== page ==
Oh, hey there. It’s been a few weeks. We’re already in April!
I haven’t been writing much because life has gotten rather busy, and I haven’t been working out as much on my normal schedule. I have however been walking a ton, hiking a ton, and trying to be outdoors as much as possible with my kids. That has been a nice change of pace with the spring weather peeking through.
This past weekend I ran a trail race! The last time I ran a “Hashathon” trail race, it wasn’t too far from my house, 6 miles, and with not much elevation comparatively. I believe I only had one child at the time, and I was much lighter and fitter. And even then, that race was difficult for me.
When I signed up for the Squatchapple, I really had no idea what elevation meant in these kinds of races. I run at the shore, along the beach mostly or inlet, and it’s flat. Even my neighborhood has hills, but at most it’s a 200 foot climb. After watching too many ultra documentaries and deciding it was finally time to start training for “me” again, I signed up.
What’s a little elevation like 1,200 feet up and down and up and down again? Switchbacks, steep climbs, downhills forever, and a bit of mud and billions of rocks and roots…
I learned quite a lot during this race, and had very low expectations for myself. As I drove to the mountain, up and around winding roads, I gasped. What the hell am I doing here? Maybe I should turn around.
The race was already going when I arrived for my 10:30am start time. The parking was easy peasy. The 50 miler, 33 miler, and 20 miler runners were already out on the course. It was kind of fun checking in while others were going through to other loops on the trails. It really felt like a “trail party” as they sell their races. I did wish though I had someone I knew there, and wasn’t alone. That would’ve made it more fun for sure.
I picked out a retro buff as my swag, though I told myself when I drove there – get the trucker hat – ugh. I didn’t listen and got excited by practicality. I will definitely use the buff for hiking and running. This means I have to do this again, so I can get the trucker hat…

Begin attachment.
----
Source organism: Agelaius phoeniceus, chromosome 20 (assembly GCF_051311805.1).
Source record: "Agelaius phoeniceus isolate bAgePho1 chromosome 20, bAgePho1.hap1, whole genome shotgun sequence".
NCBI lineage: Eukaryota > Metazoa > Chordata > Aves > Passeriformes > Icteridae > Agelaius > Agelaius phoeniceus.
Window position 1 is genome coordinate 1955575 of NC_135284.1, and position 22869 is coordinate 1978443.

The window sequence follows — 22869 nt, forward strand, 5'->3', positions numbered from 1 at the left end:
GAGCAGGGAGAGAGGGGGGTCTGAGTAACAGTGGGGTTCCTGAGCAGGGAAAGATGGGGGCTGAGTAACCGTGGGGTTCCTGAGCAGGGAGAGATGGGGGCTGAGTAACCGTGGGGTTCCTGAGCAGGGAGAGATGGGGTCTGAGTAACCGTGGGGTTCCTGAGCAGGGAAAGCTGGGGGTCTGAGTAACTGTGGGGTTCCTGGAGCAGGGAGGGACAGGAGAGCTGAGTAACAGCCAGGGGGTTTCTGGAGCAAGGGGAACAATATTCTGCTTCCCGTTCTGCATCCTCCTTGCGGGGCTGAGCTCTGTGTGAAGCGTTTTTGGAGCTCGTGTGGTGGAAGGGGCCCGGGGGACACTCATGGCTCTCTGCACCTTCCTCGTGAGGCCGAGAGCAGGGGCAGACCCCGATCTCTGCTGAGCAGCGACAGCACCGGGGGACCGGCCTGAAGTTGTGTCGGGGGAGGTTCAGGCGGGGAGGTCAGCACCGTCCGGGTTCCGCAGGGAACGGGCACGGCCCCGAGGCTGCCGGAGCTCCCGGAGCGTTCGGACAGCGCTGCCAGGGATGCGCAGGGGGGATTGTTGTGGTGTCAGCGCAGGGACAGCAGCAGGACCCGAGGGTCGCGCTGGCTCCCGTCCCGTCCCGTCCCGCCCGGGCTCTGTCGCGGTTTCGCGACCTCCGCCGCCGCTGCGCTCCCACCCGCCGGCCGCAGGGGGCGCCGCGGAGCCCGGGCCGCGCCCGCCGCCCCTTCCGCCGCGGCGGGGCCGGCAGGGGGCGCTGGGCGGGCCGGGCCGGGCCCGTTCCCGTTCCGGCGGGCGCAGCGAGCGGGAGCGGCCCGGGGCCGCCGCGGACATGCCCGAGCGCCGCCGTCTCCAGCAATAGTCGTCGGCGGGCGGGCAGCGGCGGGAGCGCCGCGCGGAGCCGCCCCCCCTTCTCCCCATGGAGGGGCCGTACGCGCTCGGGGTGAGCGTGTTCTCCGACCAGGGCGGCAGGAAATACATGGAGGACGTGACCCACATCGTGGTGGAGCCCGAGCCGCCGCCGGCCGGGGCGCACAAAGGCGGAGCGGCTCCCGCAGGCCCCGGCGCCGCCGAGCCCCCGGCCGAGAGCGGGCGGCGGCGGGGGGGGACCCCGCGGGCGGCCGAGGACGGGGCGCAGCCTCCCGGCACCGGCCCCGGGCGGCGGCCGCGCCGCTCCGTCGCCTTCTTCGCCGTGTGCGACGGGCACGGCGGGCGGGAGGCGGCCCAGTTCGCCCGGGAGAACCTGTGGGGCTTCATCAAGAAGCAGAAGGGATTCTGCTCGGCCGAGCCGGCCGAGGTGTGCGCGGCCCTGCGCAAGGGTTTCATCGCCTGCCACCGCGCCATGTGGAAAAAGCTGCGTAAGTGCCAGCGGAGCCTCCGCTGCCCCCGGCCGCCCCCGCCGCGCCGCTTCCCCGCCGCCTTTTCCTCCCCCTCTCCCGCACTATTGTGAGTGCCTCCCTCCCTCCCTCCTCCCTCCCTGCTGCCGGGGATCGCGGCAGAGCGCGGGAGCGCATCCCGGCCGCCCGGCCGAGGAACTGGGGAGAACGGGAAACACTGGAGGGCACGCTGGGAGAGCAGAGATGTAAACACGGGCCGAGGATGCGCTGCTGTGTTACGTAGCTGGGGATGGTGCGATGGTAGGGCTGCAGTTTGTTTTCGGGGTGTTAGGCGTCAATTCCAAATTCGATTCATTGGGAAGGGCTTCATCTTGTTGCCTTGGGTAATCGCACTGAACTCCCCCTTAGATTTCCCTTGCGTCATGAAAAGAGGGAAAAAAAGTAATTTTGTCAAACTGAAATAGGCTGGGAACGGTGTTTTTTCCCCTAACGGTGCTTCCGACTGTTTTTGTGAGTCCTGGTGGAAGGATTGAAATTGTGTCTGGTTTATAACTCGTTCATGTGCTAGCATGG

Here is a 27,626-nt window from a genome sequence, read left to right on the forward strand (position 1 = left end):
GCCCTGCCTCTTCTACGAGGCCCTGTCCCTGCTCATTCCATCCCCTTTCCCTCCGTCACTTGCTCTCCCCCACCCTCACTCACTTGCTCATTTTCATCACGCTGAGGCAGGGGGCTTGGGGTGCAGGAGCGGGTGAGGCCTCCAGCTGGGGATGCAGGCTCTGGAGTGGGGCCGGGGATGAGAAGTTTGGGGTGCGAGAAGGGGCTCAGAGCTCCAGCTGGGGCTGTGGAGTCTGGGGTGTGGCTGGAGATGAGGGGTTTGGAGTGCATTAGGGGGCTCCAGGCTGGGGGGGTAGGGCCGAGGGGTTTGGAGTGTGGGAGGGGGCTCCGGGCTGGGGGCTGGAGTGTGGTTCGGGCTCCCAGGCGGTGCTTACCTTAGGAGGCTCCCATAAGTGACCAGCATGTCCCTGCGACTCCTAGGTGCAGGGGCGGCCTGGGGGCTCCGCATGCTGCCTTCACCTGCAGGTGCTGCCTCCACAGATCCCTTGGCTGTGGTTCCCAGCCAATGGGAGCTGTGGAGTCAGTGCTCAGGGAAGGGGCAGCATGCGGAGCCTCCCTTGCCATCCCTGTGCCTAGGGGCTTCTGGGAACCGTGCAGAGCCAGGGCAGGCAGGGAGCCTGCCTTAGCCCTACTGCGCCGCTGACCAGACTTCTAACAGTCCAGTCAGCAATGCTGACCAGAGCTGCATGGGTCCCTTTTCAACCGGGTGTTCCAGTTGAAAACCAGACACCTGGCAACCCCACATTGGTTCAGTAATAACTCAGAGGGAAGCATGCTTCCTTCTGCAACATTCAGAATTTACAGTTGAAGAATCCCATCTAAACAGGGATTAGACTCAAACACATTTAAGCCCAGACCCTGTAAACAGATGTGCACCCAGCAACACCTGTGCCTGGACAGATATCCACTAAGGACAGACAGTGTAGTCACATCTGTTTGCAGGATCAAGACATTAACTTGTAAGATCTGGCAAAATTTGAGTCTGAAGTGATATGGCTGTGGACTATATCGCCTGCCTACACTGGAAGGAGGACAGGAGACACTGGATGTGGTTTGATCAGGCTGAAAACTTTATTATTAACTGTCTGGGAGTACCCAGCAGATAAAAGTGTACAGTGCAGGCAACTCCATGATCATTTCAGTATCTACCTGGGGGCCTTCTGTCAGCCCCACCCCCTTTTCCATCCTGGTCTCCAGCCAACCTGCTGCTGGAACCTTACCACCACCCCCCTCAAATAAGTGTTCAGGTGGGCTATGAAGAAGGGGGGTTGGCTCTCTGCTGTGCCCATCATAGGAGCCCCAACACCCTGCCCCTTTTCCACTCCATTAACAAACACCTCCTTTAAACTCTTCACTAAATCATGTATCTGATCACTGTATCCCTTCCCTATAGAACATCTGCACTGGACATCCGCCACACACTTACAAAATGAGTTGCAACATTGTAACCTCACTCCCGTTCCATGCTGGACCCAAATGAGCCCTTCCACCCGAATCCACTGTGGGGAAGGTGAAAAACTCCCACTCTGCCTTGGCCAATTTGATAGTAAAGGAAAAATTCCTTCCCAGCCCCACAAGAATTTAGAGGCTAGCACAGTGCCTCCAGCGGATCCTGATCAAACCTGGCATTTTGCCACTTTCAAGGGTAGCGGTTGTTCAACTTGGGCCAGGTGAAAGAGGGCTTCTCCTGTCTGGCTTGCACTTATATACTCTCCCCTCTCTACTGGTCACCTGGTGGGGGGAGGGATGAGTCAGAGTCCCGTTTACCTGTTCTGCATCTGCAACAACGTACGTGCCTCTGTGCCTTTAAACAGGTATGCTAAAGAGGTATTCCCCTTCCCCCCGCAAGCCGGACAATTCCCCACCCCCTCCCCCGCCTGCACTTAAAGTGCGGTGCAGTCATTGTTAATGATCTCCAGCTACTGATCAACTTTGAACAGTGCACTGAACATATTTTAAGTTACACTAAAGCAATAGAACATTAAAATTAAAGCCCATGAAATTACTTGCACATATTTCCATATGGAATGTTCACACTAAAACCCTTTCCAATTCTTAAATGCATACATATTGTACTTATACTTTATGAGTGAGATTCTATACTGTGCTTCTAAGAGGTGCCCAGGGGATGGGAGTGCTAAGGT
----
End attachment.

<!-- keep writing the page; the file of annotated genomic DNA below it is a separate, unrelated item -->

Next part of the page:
The race was very well organized. I hung around a bit before they called us 11 mile runners in to get setup to start. And start on time they did! Within about 20 minutes of getting there, I was off and running (or power hiking up the first side of the mountain). The weather was cooler, but within minutes I took off my sweatshirt and carried that the whole time. Thankfully, while I didn’t love it being overcast at first, it really made this bearable.
The start of the course was a real show of what was to come. It was straight up the mountain, over tons of roots and rocks, and then off I was in the middle of nowhere. The runners ahead of me took off. I didn’t warm-up at all, and planned to just warm up with a jog/walk in the first mile. That turned out to be good, because I couldn’t run up those hills even if I wanted to. I was trying too hard not to break my neck and trip! You can’t shuffle on trails like you can on the roads.
After awhile, I was mostly alone on the trail. A few people were behind me, not many, and some others were out there just walking along the trails. Without the race markers, I would have totally been lost (though I could’ve used my WorkOutdoors app, but couldn’t figure out how to load the route when we started the race – now I know where I went wrong!).
Every time I looked up, it appeared we were just going up, up, up the mountain. I did not understand the elevation charts for the race course, if I had, I probably would’ve been too scared to even try it.
About 2 miles in, I found myself high above a highway. I thought, maybe I reached the top on this side?!
Nope! Quite a bit more climbing to go. Around mile 3, I started to feel the groove of power hiking uphill and jogging along the flatter or downhill sections. I attempted some photos of the trails where it was rocky, but after almost breaking my toes a few times and catching myself before I tripped into a hard fall, I gave up on that idea.
I think at this point I gasped an out loud “oh sh**” and just dug in my heels to keep moving forward. I had trekking poles in my car, but having never used them before, I didn’t want to make this my first attempt to carry anything extra.
Throughout the race I was passed every once in awhile by other runners. While at first I wasn’t sure I liked trail racing and felt somewhat defeated when passed, I had literally no idea where I was in the grand scheme of things like I do in road races. I’m slow, but the trails provided me a little ego protection, because those other runners were most likely doing double or triple my distance since earlier that morning. While I should’ve felt bad, because I was probably last, I kind of felt okay, because no one could see how far behind I was, right?
I also took my time when other runners were approaching. I usually stopped and stepped off the trail to give them room. That probably hurt my finish time, but I would rather be safe than knocked over or ruin someone else’s time who was really going for it that day.
I made it through the first loop of 4 miles and back down to the starting/finishing area. Then after a quick potty break, I trekked back up the other side of the mountain to start the 7 mile loop.